Experimental Weekend - A Note Of Caution
Right - level of illumination aside, it was a weekend of careful photo manipulation and posting on several websites. During which I gained an insight into what several of our customers have been saying - they don't want anything to do with photo manipulation and storage if it involves the cloud system.
I heard them say this but was ignorant as to the whole affair - a little questioning of other staff and of family members helped, but I still thought that the customers might have been making too much of a fuss about nothing - after all, the internet works flawlessly and all those servers and computers and experts would make sure that it all went perfectly...no?
Well, no. Not for me this weekend. Starting with an attempted hack from overseas, a reset password for Facebook, then hours spent trying to re-connect the Wordpress blogs that I write to a Facebook page, then watching selected posts drop out of FB, then drop back in again, then lose their photos, then regain them...
It was interesting work resetting and reconnecting things but it used up hours of reading, clicking, retracing, etc. Had I experienced the same misery with Photoshop manipulation or the localised resizing and reformatting of photos that is be done with Aperture or Silkypix I would tempted to unplug the entire electronic web and get out the developing tank and trays...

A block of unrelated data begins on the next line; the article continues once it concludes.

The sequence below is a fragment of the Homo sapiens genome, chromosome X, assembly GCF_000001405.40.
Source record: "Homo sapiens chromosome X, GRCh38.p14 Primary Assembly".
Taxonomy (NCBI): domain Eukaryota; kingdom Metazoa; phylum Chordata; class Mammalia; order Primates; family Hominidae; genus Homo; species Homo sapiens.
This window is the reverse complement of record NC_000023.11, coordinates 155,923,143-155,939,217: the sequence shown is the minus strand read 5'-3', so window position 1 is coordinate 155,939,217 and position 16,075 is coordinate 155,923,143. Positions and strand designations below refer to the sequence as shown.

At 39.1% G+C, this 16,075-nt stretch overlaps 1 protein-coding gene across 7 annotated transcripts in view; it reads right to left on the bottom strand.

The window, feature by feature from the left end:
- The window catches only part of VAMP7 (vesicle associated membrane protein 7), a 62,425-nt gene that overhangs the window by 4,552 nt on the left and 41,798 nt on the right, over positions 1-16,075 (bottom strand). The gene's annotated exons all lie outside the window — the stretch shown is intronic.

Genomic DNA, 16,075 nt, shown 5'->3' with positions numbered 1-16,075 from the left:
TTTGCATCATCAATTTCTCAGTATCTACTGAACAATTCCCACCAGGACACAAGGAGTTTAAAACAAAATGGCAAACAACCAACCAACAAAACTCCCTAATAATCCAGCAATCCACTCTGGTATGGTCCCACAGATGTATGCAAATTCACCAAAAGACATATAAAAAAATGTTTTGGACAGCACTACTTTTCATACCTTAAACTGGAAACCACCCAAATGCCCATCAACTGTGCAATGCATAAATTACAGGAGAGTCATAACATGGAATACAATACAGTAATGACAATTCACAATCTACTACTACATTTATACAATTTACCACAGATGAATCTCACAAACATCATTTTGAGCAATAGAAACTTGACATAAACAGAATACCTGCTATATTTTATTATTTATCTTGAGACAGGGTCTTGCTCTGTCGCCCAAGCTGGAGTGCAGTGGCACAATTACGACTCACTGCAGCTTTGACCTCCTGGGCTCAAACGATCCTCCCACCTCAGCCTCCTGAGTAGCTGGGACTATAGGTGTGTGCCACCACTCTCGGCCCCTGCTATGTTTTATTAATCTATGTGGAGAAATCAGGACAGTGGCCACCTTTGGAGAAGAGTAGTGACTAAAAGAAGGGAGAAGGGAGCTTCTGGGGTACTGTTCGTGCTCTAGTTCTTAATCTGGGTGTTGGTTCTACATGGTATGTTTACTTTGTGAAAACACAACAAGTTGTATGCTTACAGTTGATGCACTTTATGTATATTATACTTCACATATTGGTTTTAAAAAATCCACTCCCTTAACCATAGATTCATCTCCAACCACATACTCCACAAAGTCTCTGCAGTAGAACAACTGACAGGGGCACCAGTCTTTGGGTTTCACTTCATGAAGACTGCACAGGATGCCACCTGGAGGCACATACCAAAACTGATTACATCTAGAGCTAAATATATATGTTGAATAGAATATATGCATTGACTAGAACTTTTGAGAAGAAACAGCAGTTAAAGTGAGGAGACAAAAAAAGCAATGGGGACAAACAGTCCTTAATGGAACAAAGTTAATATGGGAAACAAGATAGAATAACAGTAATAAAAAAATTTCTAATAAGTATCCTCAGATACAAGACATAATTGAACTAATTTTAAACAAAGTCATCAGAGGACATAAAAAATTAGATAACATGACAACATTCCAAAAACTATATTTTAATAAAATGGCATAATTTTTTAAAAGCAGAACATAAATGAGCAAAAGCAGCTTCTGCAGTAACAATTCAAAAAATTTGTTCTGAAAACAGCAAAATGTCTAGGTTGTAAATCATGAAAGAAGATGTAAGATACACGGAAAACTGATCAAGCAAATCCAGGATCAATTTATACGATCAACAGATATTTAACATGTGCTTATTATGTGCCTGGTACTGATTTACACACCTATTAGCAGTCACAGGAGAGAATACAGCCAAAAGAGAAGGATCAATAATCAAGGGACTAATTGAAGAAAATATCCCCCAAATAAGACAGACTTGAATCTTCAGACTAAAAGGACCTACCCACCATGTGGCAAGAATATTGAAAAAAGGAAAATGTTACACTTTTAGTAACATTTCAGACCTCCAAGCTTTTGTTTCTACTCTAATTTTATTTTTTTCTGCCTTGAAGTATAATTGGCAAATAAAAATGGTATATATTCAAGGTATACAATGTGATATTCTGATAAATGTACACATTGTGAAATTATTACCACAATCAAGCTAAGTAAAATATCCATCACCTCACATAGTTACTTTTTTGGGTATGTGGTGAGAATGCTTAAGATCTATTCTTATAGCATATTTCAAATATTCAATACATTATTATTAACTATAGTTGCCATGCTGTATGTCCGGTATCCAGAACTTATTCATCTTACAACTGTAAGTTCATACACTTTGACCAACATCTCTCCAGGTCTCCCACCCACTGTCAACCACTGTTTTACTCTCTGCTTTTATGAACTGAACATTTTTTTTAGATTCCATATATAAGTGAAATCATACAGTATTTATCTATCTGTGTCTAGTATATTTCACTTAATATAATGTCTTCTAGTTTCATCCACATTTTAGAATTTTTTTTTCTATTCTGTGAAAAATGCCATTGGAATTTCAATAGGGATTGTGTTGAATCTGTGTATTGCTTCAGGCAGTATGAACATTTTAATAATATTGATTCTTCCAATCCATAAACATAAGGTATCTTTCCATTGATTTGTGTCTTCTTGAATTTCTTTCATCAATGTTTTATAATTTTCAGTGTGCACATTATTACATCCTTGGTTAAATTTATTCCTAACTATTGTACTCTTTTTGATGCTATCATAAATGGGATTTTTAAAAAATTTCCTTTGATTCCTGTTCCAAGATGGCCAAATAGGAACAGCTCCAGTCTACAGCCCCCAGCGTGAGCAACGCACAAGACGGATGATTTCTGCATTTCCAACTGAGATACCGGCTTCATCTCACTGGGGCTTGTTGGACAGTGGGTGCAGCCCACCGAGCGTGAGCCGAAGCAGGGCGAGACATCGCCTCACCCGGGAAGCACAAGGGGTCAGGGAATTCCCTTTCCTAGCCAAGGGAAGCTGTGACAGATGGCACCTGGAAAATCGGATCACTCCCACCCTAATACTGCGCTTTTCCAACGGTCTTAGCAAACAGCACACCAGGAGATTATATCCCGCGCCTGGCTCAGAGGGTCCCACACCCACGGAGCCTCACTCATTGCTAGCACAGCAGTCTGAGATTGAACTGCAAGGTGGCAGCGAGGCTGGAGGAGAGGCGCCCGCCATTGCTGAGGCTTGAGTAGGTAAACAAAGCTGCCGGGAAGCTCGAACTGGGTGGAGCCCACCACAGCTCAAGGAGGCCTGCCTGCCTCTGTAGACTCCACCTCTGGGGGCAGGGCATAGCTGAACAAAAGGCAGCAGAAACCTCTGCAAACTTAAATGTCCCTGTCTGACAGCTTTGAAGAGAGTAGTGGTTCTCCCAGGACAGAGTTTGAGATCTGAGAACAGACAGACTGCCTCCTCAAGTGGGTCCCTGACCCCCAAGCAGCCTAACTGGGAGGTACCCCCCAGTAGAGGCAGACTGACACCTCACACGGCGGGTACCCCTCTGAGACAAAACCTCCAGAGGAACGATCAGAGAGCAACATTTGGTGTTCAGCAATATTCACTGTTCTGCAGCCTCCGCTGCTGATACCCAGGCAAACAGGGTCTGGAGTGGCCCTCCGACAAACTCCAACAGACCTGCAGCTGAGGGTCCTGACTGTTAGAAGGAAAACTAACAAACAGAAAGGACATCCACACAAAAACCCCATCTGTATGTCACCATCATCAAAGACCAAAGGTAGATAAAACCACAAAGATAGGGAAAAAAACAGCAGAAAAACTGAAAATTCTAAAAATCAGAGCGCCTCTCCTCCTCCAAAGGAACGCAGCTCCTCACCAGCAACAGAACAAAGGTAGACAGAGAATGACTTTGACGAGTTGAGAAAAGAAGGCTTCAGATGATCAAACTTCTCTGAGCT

The day was as slow as the internet was slow and as scattered as the various places that needed to be contacted. I suspect that cloud storage and accessing would have been impossible yesterday. which leads me to the point of this post: there are still a few programs available that are not cloud-based.
I see we have some Photoshop Elements 13, some DxO programs, and some of the Lightroom ones that can stand alone on your computer. I would encourage anyone who is at the same level of computer knowledge as me ( The I is on and the O is off, do not lick the monitor screen...) to think about keeping the photo manipulation in-box as it were rather than depending upon Telstra, Berkeley, and state of the atmosphere to make it possible.